Aparecida, the synod of May 13-31 of 2007, was opened by Pope Benedict XVI. Upon returning to Rome, Benedict commented to the effect that it represented a blueprint for the way of the Catholic Church of the future.
In the introduction to the concluding document, it reads that the bishops of Latin America and the Caribbean have met in Aparecida, Brazil “to advance the evangelizing action of the Church, which is called to make all its members disciples and missionaries of Christ, Way, Truth, and Life, so our peoples may have life in Him. We do so in communion with all the particular churches in the Americas.”
Let me comment immediately that the goal of evangelization is not the communication of doctrine in a culture that is contrary to the Truth and Person of Christ, or even open to the Truth and Person of Christ. Rather, it is a positive, personal involvement with persons affirming them and being available to them, and so communicating Life to them. The words used are encuentro and/or impact. Evangelizing takes place person to person. It is a personal experience of meeting one to another which is totally oriented to providing an encounter with the Person of Jesus Christ Who is the explanation of this positive affirming and availability. Aparecida says it this way: “Here lies the fundamental challenge that we face: to show the church’s capacity to promote and form disciples (not primarily ideas) and missionaries who respond to the calling received and to communicate everywhere, in an outpouring of gratitude and joy the gift of the encounter with Jesus Christ. We have no other treasure but that. We have no other happiness, no other priority, but to be instruments for the Spirit of God as Church, so that Jesus Christ may be known, followed, loved, adored, announced, and communicated to all, despite difficulties and resistances. This is the best service, his service! – that the church has to offer people and nations.” If I am out of myself and there to serve, Christ becomes known by the persons encountered knowing me. “We want the joy that we have received in the encounter with Jesus Christ, whom we recognized as Son of God incarnate and redeemer, to reach all men and women wounded by adversities; we want the good news of the Kingdom of God, of Jesus Christ, victorious over sin and death, to reach all who lie alone the roadside asking for alms and compassion. The disciples’ joy serves as remedy for a world fearful of the future and overwhelmed by violence and hatred. The disciple’s joy is not a feeling of selfish well-being, but a certainty that springs from faith, that soothes the heart and provides the ability to proclaim the good news of God’s love. Knowing Jesus is the best gift that any person can receive; that we have encountered Him is the best thing that has happened in our lives, and making him known by our word and deeds is our joy.” Our self-giftedness is the Word spoken to them that makes Him known.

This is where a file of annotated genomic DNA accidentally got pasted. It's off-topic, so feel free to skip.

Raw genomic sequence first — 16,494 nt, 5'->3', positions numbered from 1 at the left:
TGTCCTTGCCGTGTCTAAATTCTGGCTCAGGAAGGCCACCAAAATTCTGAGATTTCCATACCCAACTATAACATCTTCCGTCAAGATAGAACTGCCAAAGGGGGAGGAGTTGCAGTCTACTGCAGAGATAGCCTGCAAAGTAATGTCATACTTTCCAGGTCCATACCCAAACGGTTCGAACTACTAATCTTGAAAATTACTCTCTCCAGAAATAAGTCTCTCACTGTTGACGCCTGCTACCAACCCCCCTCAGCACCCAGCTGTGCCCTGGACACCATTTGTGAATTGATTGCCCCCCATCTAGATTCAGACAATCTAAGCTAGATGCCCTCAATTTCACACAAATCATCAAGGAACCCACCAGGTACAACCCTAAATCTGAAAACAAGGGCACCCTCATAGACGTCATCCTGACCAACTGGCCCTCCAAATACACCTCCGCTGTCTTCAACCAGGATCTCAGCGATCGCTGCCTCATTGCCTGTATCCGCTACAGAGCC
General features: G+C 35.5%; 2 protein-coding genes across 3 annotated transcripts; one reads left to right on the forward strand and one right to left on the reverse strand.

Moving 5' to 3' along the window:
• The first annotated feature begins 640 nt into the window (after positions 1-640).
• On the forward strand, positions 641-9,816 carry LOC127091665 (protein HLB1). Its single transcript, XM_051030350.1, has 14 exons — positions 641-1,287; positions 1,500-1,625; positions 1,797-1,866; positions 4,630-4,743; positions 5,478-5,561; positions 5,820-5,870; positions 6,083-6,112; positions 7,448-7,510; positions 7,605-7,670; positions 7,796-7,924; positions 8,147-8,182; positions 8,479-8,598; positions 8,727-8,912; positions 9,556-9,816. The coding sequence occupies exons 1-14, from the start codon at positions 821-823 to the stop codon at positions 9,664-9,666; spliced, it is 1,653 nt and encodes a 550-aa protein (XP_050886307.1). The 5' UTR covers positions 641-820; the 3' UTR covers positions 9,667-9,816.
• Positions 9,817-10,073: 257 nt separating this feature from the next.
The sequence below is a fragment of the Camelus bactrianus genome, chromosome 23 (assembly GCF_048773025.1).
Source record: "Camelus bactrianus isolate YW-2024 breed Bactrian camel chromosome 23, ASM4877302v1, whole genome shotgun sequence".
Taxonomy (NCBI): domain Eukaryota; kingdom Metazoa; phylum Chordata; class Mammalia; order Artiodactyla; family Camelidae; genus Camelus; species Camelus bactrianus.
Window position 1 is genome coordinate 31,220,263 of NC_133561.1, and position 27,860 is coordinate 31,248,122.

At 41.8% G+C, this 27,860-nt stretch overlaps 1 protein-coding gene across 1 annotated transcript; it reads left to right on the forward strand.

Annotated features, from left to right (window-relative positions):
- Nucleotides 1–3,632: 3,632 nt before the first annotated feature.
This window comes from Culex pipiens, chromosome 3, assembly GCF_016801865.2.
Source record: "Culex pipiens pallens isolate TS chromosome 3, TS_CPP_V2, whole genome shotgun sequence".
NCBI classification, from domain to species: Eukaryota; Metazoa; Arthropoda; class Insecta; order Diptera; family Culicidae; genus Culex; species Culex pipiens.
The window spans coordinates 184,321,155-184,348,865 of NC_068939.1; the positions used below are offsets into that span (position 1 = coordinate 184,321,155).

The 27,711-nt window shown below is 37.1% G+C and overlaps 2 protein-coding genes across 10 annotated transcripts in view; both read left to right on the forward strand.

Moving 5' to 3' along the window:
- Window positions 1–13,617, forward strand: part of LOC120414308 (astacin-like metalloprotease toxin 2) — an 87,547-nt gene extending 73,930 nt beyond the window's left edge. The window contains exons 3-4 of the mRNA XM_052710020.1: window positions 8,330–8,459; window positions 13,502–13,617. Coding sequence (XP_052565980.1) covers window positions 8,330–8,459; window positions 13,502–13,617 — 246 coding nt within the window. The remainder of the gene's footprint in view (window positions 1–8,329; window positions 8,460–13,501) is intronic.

In #9 of the document, it speaks of “a new step in the church’s journey, especially since the ecumenical council Vatican II.” In #11, it speaks of “a deep and profound rethinking of its mission and a relaunch(ing) (of) it with fidelity and boldness in the new circumstances of Latin America and the world. The goal is not to reiterate “worn-out ideological slogans.” The goal is not simply to think or to talk or to have Ecumenical Councils, or Synods but in many ways to go to the peripheries to encounter people with your persona. Thedocument was thought and written by Bergoglio. It is emotionally charged. Having experienced Francis as pope, one gets a feel for the document – which Benedict (I repeat) sees as the future way. And what is new is to actually do it. The text should be read.